The experience of working at the AGO as the artist-in–residence for summer 2015 has been an extremely productive and rewarding venture. After having organized several interventions in the form of free participatory Laughter Yoga workshops in both Walker Court and Galleria Italia (filling space typically reserved for quiet contemplation with the powerful sound of a collective laughing) and then installing two photographs from my series of female body builders into the European Collection (located in the Fudger Gallery, pictured above), I’ve decided to add a third element to the residency: creating a small-edition artist book.
Being in the AGO, surrounded by an incredible collection of art, along with the insertion of my work into the gallery space has allowed me to think about the various forms of dialogue that can take shape between historic and the contemporary artists/artworks. I began several weeks ago to mine various collections (European, Canadian, African, Modern and Contemporary, Photography and Prints and Drawing) focusing on three main themes that echo my own life/work at present:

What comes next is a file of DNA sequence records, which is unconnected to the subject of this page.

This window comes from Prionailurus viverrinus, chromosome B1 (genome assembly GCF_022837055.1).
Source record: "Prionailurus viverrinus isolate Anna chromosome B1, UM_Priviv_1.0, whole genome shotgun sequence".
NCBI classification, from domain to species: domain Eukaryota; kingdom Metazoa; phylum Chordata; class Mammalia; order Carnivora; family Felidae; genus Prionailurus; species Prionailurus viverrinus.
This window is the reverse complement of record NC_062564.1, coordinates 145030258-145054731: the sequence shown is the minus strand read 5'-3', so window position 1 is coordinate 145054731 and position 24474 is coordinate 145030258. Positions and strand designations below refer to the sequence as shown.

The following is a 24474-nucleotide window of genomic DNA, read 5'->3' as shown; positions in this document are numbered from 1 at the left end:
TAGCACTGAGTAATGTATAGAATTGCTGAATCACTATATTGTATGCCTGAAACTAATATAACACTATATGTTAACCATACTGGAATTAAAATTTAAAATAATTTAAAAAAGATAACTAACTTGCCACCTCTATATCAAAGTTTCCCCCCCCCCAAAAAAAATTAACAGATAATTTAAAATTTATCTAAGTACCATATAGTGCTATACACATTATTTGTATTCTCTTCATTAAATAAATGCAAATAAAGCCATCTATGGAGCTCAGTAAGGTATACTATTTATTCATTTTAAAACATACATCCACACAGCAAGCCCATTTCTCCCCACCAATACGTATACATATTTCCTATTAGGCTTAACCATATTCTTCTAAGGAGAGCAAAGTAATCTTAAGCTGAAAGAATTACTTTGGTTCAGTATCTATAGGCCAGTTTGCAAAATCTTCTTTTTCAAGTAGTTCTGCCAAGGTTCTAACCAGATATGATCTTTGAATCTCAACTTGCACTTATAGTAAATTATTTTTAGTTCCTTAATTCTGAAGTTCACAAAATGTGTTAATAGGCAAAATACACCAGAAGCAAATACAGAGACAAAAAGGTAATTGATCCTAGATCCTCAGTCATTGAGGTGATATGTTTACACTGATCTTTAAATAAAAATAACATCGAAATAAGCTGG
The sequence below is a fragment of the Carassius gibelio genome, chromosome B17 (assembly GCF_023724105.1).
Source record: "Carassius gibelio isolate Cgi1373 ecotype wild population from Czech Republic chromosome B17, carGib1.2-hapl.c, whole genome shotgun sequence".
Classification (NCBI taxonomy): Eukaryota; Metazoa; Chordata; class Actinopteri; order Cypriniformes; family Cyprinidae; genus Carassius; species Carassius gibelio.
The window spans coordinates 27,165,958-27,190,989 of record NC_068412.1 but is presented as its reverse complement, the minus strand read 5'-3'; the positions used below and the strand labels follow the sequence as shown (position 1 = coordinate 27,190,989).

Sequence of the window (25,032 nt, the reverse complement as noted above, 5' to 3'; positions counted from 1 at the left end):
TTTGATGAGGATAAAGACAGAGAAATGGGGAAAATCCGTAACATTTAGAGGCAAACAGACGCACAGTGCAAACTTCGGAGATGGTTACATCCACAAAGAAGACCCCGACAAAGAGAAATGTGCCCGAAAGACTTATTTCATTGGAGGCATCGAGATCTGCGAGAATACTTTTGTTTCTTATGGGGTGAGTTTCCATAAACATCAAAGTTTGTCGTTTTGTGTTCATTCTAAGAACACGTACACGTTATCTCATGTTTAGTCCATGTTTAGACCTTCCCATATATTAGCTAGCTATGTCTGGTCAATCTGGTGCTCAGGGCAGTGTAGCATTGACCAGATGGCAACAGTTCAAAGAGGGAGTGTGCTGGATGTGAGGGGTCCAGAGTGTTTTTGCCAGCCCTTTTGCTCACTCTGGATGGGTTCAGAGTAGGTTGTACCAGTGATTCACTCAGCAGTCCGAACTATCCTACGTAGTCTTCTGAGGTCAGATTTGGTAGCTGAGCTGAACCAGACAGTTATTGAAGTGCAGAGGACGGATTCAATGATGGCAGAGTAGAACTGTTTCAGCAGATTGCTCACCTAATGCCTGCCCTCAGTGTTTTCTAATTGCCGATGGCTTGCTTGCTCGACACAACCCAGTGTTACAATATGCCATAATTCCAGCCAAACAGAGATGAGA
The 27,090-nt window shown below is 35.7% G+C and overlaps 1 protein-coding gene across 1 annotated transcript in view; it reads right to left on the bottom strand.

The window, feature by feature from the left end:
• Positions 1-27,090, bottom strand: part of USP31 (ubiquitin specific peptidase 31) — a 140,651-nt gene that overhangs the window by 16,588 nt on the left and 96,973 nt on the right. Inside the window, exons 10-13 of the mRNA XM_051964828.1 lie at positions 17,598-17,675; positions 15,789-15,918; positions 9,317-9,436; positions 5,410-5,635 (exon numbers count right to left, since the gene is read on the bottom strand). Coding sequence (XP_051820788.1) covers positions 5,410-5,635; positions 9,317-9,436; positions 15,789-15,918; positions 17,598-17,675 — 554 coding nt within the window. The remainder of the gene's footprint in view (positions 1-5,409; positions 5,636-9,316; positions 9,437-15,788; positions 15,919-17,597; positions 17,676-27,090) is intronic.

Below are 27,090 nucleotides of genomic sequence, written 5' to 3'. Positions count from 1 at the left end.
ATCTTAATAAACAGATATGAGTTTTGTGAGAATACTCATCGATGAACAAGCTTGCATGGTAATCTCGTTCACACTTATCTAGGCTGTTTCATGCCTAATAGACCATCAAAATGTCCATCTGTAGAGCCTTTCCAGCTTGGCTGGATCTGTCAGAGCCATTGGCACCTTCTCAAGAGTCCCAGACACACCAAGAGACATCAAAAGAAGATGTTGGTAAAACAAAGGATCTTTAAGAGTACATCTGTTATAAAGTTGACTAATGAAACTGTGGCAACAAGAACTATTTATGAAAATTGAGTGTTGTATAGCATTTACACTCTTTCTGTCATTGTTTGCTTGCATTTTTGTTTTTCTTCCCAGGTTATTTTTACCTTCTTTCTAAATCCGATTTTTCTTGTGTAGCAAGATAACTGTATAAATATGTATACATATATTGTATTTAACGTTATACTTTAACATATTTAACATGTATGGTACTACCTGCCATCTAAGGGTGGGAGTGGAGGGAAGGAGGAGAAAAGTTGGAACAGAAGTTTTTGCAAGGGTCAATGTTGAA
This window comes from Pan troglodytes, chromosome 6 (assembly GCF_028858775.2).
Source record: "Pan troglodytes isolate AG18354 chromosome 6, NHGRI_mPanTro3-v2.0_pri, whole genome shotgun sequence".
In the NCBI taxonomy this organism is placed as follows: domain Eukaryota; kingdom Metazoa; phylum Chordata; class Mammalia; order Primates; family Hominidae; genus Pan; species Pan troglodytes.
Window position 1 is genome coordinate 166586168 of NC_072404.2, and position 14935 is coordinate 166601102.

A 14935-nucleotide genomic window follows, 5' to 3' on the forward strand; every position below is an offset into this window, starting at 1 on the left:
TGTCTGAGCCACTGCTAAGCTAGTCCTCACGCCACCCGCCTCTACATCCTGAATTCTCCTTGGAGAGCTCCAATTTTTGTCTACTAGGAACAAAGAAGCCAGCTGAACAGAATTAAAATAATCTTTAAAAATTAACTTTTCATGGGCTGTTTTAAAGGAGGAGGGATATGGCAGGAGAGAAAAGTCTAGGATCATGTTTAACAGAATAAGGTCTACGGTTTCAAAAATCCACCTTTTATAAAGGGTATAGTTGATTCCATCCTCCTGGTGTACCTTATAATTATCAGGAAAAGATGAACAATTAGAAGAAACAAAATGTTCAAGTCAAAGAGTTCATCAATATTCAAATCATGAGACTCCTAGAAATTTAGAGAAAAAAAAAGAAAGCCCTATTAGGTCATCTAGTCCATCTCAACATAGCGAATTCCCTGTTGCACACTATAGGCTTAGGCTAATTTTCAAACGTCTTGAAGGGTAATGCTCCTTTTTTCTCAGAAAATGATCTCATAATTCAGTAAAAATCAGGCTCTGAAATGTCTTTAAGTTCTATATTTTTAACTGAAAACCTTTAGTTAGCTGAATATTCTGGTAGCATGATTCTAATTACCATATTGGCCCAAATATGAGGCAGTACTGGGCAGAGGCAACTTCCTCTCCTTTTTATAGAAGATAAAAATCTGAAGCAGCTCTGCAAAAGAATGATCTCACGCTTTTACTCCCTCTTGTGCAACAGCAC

Women and strength (relating to my work with female body builders)…
Unknown, Reclining woman with floral motif design, date unknown. Art Gallery of Ontario. Gift of Carol and Morton Rapp, 1997.
Meera Margaret Singh, Gillia, 2015, chromogenic print.
…people being overcome by emotion (relating to my work with laughter yoga/yogis)…
Paul Peel, The Model (after Chaplin), 1890, oil on canvas. Art Gallery of Ontario. Bequest of John Paris Bickell, Toronto, 1952.
Meera Margaret Singh, Gaby Laughing, c-print, 2008.
…and mothers and children (relating to an ongoing series of work I’ve done with my own mother as well as my new role as mother)
American artist (unknown), Decorative plate with portrait of mother and daughter, c. 1902, collodion print., 24 x 25 cm. Art Gallery of Ontario. Anonymous gift, 2004.
Meera Margaret Singh, Mitosis, 2004, c-print.